Signals emanating from Congress leaders in Delhi, too, indicated that they believed that indecision had come to characterise the party under its vice-president. “There will be some clamour and drama calling for Rahul’s anointment, but it is unlikely that there will be any significant announcement,” said a senior Congress leader from the south. There are several factors that work against an announcement, said the leader. “First, it is widely accepted that the 2014 general election will not be good for the Congress. There are several political signals of that in the air. Second, there is also no sign that the elevation of Rahul Gandhi will make a fundamental difference to this downward slide. So, in a nutshell, a formal elevation at this point will only lead to the continuation of the string of electoral defeats that the party has reaped under his leadership in almost all the State Assembly elections since 2009,” the leader said.

These reactions, in essence, negate the speculation that has dominated Congress and other political circles ever since party president Sonia Gandhi announced after the results of the November-December round of Assembly elections that the Congress would “announce a prime ministerial candidate at an appropriate time”.

‘Diffidence syndrome’

A number of Congress leaders at the Centre agreed with the sentiment of the workers in Amethi that the “diffidence syndrome” was responsible for the situation the party found itself in. “The announcement on Rahul Gandhi being the prime ministerial candidate should have been made in the days immediately following his Chintan Shivir performance, which had evoked strong reverberations that ran through the rank and file as well as sections of the general public,” said the senior leader from the south. His speech there had evoked a great response among party workers as it was woven around emotive themes connected to the sacrifice of the Nehru-Gandhi family, aggression against the perceived corruption in the Congress organisation, seemingly thoughtful and philosophical outpourings on the state of the nation, criticism of the system and an appeal for rectification in a united manner.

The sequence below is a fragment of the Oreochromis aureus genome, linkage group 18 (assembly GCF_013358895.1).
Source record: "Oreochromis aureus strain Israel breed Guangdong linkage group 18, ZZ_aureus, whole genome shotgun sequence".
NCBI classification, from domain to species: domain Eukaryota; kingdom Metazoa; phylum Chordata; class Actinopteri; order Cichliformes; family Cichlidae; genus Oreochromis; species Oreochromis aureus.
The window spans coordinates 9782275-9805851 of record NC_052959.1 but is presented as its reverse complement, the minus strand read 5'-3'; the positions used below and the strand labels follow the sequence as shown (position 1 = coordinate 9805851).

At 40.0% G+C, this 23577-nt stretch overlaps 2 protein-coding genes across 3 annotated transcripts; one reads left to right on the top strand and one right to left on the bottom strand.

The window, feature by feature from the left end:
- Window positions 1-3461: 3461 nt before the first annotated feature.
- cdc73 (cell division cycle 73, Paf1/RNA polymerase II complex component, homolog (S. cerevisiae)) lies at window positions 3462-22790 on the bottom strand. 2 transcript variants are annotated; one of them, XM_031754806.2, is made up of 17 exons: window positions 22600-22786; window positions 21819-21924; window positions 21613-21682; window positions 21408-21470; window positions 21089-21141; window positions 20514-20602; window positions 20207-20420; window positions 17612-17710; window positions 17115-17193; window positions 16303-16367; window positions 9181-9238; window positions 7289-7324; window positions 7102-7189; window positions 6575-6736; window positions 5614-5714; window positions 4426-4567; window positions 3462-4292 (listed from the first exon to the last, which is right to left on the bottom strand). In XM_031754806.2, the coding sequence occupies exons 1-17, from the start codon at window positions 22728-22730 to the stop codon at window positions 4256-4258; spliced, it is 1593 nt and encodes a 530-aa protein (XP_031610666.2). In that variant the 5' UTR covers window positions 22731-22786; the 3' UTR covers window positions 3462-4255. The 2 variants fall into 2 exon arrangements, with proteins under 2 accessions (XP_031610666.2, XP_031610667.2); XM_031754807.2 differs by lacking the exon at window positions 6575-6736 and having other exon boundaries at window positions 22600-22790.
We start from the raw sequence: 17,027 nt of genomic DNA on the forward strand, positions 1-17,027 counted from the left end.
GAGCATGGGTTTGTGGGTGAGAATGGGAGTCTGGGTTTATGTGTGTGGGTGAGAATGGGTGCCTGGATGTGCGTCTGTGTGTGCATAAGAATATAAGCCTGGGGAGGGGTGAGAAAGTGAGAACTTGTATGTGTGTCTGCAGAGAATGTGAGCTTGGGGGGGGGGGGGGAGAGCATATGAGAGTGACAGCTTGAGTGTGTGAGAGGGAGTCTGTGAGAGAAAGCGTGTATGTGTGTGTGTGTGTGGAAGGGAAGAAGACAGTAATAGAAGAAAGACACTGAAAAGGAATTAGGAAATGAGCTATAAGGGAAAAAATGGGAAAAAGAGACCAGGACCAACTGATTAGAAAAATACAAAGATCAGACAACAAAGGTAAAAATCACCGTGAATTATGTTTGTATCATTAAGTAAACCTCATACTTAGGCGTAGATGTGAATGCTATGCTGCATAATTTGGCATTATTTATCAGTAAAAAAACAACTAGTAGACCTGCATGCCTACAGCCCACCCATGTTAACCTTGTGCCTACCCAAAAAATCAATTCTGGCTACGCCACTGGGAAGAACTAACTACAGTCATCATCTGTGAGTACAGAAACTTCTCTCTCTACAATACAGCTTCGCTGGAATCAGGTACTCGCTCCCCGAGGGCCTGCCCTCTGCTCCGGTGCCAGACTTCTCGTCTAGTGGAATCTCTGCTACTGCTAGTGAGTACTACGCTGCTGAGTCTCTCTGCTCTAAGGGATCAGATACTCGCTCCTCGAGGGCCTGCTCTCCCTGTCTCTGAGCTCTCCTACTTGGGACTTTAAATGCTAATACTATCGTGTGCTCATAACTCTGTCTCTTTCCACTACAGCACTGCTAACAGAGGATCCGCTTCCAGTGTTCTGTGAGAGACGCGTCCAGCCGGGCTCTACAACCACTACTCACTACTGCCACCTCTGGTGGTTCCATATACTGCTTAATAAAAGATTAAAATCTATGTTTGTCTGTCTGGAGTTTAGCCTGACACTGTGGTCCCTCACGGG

The performance raised hopes among Congress workers that Rahul Gandhi’s erratic engagement with the party and national politics was a thing of the past. The leadership and the rank and file found reason to believe that the leader had finally given up his reluctance and tongue-tiedness and was ready for a more active public life. But, as the party workers in Amethi said, this powerful performance was not followed up in a logical and systematic manner with any sense of resolve and determination.

The promise that Rahul Gandhi displayed at the Chintan Shivir turned out to be as ephemeral as the optimism he generated with his poverty outreach programmes in Uttar Pradesh or in Vidharbha, in Maharashtra, or the pro-farmer issues he had taken up, mainly against land acquisition, in regions such as Bhatta Parsaul in western Uttar Pradesh.